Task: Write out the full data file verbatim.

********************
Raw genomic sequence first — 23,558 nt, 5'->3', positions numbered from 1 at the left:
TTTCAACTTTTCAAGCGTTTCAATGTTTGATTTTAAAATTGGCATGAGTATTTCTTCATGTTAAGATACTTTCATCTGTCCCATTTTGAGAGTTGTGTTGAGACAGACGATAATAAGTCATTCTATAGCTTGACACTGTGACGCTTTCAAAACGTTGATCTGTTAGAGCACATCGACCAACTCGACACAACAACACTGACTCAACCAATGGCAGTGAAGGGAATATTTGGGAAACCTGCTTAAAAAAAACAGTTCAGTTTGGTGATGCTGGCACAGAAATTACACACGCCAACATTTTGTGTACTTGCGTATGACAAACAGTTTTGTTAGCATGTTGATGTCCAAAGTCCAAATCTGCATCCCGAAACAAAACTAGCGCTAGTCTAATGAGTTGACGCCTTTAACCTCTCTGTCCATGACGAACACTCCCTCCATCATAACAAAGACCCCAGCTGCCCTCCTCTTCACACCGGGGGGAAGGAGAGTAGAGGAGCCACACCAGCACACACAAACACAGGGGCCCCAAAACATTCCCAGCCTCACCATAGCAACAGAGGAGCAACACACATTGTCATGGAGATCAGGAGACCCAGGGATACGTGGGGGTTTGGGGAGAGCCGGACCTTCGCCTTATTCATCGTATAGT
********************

Raw genomic sequence first — 23,558 nt, 5'->3', positions numbered from 1 at the left:
TTTCAACTTTTCAAGCGTTTCAATGTTTGATTTTAAAATTGGCATGAGTATTTCTTCATGTTAAGATACTTTCATCTGTCCCATTTTGAGAGTTGTGTTGAGACAGACGATAATAAGTCATTCTATAGCTTGACACTGTGACGCTTTCAAAACGTTGATCTGTTAGAGCACATCGACCAACTCGACACAACAACACTGACTCAACCAATGGCAGTGAAGGGAATATTTGGGAAACCTGCTTAAAAAAAACAGTTCAGTTTGGTGATGCTGGCACAGAAATTACACACGCCAACATTTTGTGTACTTGCGTATGACAAACAGTTTTGTTAGCATGTTGATGTCCAAAGTCCAAATCTGCATCCCGAAACAAAACTAGCGCTAGTCTAATGAGTTGACGCCTTTAACCTCTCTGTCCATGACGAACACTCCCTCCATCATAACAAAGACCCCAGCTGCCCTCCTCTTCACACCGGGGGGAAGGAGAGTAGAGGAGCCACACCAGCACACACAAACACAGGGGCCCCAAAACATTCCCAGCCTCACCATAGCAACAGAGGAGCAACACACATTGTCATGGAGATCAGGAGACCCAGGGATACGTGGGGGTTTGGGGAGAGCCGGACCTTCGCCTTATTCATCGTATAGT